Michael Joy, author of Confectionery Art Casting; Silicone Mold Making for the Pastry Chef, is a master mold maker, a sculptor and a conceptual artist. Upon graduating from the Art Institute of Chicago, his skills quickly evolved when he founded a sculptural fabrication studio where he undertook a wide variety of commercial projects. Recognized for his commitment to superior craftsmanship, Michael’s commissioned works range from monument restoration to modifying the master model of the Oscar statuette for the Academy of Motion Pictures.
Over the past 25 years, Michael has accumulated a wealth of technical skills encompassing several industries. He is proficient in a wide range of industrial mold making techniques, including those used for casting in clay (ceramic), resin, bronze, ornamental plaster for applications in architectural restoration, photographic models/props, museum work, confectionery and other food-related mediums. Most recently, Michael’s skills have been applied in medicine, dental work, other industrial sciences as well as food-contact safe mold making.
In addition to commercial applications of mold making and casting, Michael produces remarkable turn-of-the-century style artwork (MichaelJoyArt.com) that is based on playful themes and imagery expressed in a unique, surrealistic style that elevates industrial mold making to a fine art form.
Having become aware of the many creative possibilities of using molding techniques in the culinary field, Michael founded The Chicago School of Mold Making and Casting for the Arts, Inc. in 2002 with Beatrice S. Schneider. Since then, his mold making skills have found a new expression, thanks to working with so many innovative pastry & savory chefs around the globe. Over the years Michael and Beatrice developed over 150 new products never before seen in the culinary industry as well as partnered in hundreds of notable collaborations with world renowned chefs and companies including:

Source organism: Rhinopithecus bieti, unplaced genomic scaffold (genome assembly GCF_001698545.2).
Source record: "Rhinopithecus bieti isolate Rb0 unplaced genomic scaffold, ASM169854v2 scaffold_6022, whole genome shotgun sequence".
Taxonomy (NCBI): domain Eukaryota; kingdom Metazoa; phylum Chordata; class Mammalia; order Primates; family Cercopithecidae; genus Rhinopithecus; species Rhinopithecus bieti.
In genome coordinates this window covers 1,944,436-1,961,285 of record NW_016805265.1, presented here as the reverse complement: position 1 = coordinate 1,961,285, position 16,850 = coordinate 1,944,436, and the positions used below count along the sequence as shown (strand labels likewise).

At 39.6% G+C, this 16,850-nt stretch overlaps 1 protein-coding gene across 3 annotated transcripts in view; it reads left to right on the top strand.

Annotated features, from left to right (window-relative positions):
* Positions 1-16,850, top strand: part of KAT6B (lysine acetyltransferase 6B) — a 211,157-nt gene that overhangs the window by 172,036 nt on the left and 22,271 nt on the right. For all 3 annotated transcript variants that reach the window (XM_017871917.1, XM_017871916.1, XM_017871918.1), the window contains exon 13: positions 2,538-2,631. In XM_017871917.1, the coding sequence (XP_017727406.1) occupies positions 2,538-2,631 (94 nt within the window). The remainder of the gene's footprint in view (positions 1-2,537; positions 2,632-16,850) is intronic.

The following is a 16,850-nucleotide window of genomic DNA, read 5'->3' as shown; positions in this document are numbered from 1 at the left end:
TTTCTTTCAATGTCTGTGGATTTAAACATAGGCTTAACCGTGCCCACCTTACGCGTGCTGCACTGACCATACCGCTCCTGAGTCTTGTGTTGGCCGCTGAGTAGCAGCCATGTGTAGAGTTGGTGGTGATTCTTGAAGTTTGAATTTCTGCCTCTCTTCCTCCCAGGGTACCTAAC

- Executive Chef Curtis Duffy, Grace
- Executive Chef Thomas Keller, The French Laundry
- Master Chef Rudolph van Veen, Lady Gaga sculpture
- Chefs Albert & Ferran Adria, El Bulli
- Chef Laurent Gras, L20
- Chef Jose Andres, Think Food Group
- Godiva Chocolatier
In 2003, Michael was invited to teach at the World Pastry Forum and has since taught classes and workshops at the Art Institute of Chicago and the Museum of Modern Art. His skills have been used to assist many chefs and teams win awards in numerous competitions around the world, including the US and World Pastry Team Championships, US Army Culinary Arts Competition, Pastry and Baking Team Championships, World Chocolate Masters, Culinary Olympics, Coupe du Monde de la Pâtisserie, Patis France, National Dessert Championship, Bocuse d’Or, and the prestigious Meilleurs Ouvriers de France (best craftsman).
Michael is also the co-founder of Pastry Live, an annual national pastry competition held in Atlanta each summer. Additionally, Michael is a collaborator and host to the three-time Emmy award-winning Chicago Restaurant Pastry Competition. He has been featured on the cover of Pastry Art and Design, had his work profiled in the New York Times, has appeared on the Food Network and was recently featured in Crain’s Business Journal . Michael has been honored as the 143rd Distinguished Visiting Chef at two of Johnson & Wales University campuses (Rhode Island & Charlotte, NC) for his contributions to the culinary field. In the summer of 2013, he was awarded an honorary lifetime membership to the American Culinary Federation.
Michael has been a regular contributor to several trade publications, including Pastry’s Best magazine, Dessert Professional, Pasticceria Internazionale and is currently working on his second book.
*A master mold maker’s knowledge and skill turn design concepts into reality. The molds he/she creates and the techniques he suggests will determine a project’s final physical form. To do this well, they must have a thorough knowledge of industrial tooling, the full range of modern materials, and the various manufacturing processes used by different industries. A client benefits from the master mold maker’s technical knowledge and artistic sensibility, but these alone are not enough. His third, and perhaps his most important, contribution is the practical skill which he has acquired as a hands-on craftsman. Lastly, a strong creative mind is critical when developing new products and an artistic education is essential when a client wants to express a particular genre of art or culture.